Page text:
Islam claims to be a "revealed" religion. Its scholars argue that the word as "received" in the Quran is perfect and therefore not open to interpretation or change. They argue that Jesus Christ was a minor prophet, inferior to Mohammed, and that Christianity is a "false" religion. It should be noted that I find the view they put forward on the role of Christ to be deeply offensiv; to me he is the ultimate manifestation of God Incarnate, not some minor bit player prophet. I find it equally insulting that they can claim that the Quran is a "perfect" and "received" document when large chunks of it are direct lifts from Jewish and heretical Christian writings. Poetic it may be, but it is not perfect in its concept or its ideas. It is a religion which preaches peace yet condones violence and bloodshed as long as it is committed "in defence of Islam" and against "infidels". It is a religion which pronounces the death sentence upon any who dare to renounce it or to question any of its teachings. As Churchill wrote: "Besides the fanatical frenzy, which is as dangerous in a man as hydrophobia in a dog, there is this fearful fatalistic apathy." This is hardly a religion which promotes equality of the sexes, races, or religions as we are now being urged to do. This is a religion which steals the individuals thoughts and imposes a mantra of actions, laws, and slavish obedience rather than stimulating thought and seeking to develop an understanding of God and a raproachment of the soul.

I find it unbelievable that in this, the 21st Century, we have to condone the antics of the anti-semitic Mr Livingstone and the rest of his Left wing Socialist cronies who support and covertly endorse the rantings of the sick and frankly disgusting Muslim Cleric who condones, supports and promotes the use of suicide bombings in Israel on the grounds that "Israeli women are militarised." Presumably the Palastinian women who make the bombs, encourage their moronic menfolk, and sometimes strap on a bomb themselves, are not "militarised".

It is time to put aside the "All Muslims are Victims" thinking and recognise that Islam must grow up. The problems in the Middle East and elsewhere relating to Islam are generated by the tension created by the fact that Islam is intolerant of any other religious philosophy. This is not as it is in the Quran, but it is what the Mullahs preach Friday by Friday.

It is Islam which holds back development in most countries where it holds sway, and it is Islam which will bring this country to its knees if we are not very careful indeed. Mr Blunkett's new law will be used to stifle debate, it will be used to further the promotion of Islam, and it will be used to force Christianity and Judaism to the margins. This is a dangerous and potentially explosive idea, and it should be rejected and resisted by everyone.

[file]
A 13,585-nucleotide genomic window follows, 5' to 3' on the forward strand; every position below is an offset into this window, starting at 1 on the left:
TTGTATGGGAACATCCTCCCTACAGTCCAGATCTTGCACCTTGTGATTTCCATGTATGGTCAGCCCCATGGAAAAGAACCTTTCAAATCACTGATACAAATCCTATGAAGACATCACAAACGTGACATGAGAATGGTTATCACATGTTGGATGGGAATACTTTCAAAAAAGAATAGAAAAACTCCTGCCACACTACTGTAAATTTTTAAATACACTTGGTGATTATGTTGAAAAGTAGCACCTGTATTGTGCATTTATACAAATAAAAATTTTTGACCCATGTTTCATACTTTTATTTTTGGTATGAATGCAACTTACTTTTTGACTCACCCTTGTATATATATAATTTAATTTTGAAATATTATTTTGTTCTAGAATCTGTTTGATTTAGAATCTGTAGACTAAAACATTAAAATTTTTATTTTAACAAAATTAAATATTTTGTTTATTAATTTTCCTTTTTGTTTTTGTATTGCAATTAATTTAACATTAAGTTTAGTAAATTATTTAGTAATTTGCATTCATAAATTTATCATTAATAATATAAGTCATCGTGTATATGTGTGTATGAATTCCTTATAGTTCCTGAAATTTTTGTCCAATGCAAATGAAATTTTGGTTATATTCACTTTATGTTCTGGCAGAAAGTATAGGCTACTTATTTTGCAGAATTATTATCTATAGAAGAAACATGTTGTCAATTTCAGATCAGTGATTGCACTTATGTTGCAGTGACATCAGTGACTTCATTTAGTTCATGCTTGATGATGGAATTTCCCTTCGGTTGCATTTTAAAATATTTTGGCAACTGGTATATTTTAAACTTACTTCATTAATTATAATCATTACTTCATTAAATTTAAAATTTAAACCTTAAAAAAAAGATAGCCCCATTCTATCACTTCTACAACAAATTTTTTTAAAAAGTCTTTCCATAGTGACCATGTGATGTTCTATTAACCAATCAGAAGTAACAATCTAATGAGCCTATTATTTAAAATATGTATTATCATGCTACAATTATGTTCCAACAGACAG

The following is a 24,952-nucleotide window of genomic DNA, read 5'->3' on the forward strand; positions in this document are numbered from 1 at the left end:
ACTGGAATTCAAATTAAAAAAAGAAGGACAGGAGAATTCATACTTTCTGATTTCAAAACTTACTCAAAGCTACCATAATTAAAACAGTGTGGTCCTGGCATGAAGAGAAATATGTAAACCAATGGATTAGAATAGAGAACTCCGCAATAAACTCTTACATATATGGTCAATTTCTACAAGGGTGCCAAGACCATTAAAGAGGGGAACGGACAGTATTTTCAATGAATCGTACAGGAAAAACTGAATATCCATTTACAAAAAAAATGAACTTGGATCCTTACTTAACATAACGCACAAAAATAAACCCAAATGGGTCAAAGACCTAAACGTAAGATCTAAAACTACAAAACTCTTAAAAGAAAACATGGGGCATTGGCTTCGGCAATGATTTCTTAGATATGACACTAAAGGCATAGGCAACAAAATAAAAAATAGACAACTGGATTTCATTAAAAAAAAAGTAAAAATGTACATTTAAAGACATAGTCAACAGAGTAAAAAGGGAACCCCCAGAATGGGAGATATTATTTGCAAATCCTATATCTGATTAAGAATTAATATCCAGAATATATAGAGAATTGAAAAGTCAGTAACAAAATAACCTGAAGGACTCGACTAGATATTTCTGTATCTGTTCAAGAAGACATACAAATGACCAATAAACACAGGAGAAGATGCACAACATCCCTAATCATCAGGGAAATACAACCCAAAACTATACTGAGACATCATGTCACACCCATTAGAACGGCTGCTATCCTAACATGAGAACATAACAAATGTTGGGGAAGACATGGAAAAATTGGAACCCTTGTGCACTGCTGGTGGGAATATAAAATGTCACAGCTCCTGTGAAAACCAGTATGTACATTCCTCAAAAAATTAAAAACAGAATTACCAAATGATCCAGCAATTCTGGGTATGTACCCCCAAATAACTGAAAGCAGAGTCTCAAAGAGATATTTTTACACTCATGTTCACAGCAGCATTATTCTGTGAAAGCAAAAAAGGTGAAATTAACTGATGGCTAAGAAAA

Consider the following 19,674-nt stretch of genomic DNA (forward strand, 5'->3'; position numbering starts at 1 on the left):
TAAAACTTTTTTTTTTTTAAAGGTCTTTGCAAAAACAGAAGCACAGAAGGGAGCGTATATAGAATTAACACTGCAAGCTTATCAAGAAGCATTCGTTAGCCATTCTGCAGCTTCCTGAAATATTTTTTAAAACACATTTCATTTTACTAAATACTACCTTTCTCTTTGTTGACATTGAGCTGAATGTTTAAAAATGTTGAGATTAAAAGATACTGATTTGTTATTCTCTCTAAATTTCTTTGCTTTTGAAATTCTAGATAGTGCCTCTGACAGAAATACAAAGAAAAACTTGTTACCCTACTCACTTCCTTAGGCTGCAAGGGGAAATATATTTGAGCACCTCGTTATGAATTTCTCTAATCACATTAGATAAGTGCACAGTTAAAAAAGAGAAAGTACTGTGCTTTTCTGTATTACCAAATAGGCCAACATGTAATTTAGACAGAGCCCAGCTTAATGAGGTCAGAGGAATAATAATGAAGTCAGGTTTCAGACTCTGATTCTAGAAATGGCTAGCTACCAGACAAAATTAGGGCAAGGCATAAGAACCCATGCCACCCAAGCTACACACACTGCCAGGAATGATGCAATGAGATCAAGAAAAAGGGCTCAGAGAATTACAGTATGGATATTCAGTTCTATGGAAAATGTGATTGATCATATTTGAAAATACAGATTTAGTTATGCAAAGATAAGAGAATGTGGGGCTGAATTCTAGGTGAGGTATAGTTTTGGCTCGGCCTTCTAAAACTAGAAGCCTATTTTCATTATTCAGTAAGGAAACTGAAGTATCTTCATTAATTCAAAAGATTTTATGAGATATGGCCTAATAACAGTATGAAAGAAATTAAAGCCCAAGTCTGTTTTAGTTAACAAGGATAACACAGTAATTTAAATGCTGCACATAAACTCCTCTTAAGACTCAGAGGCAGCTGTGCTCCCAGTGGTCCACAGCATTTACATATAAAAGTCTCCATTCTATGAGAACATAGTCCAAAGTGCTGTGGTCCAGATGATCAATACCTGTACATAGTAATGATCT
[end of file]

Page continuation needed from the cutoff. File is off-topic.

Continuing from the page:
Freedom of speech, freedom of religion, and freedom from interference by the cretins who presume to dictate what we may and may not say, believe, or discuss are principles well worth fighting for.

It is a little more than 100 years since Churchill wrote: "It has already spread throughout Central Africa, raising fearless warriors at every step; and were it not that Christianity is sheltered in the strong arms of science - the science against which it had vainly struggled - the civilisation of modern Europe might fall, as fell the civilisation of ancient Rome." Islam is now spreading rapidly through Europe and it will, in due course, stifle science, pervert the law, and destroy progress. It will bring the same corruption that is so rampant in the Middle East and certain areas of the Far East.

If this is the world you would like to live in, it is only necessary to let Blunkett and the rest of his party of arrogant and ignorant aparatchiks continue unchecked.

Posted by The Gray Monk at July 15, 2004 10:21 AM


A flaw of the current War on Terrorism (a title sometimes prefaced with "Global") is that is a war that dare not speak its name. I hope that we do not remain blinded to the true nature of the War, for then the flaw will become a fatal one.

This is a war against Islam.

Why should it hurt so to call it what it is?

Posted by: Kevin Smith at July 15, 2004 01:48 PM

The African nations are certainly in turmoil, true, but have you given much thought to the increasing Christian aspects of Africa? The prominent role of the Nigerian Archbishop Akinola is a telling (his province contains many more practicing Anglicans than Britain and North America combined) indication that there may just be an increasing & surprising [both for good & ill] change of history in the making from that part of the world.

And this isn't just from an Anglican perspective, of course. I think the largest contingent of converts in Africa are to Protestant Charismatic Faiths. It's a factor I've been giving though to recently. I know that its highly unlikely for this trend to affect the WoT any time soon, but in the future, who knows?

Posted by: urthshu at July 15, 2004 07:34 PM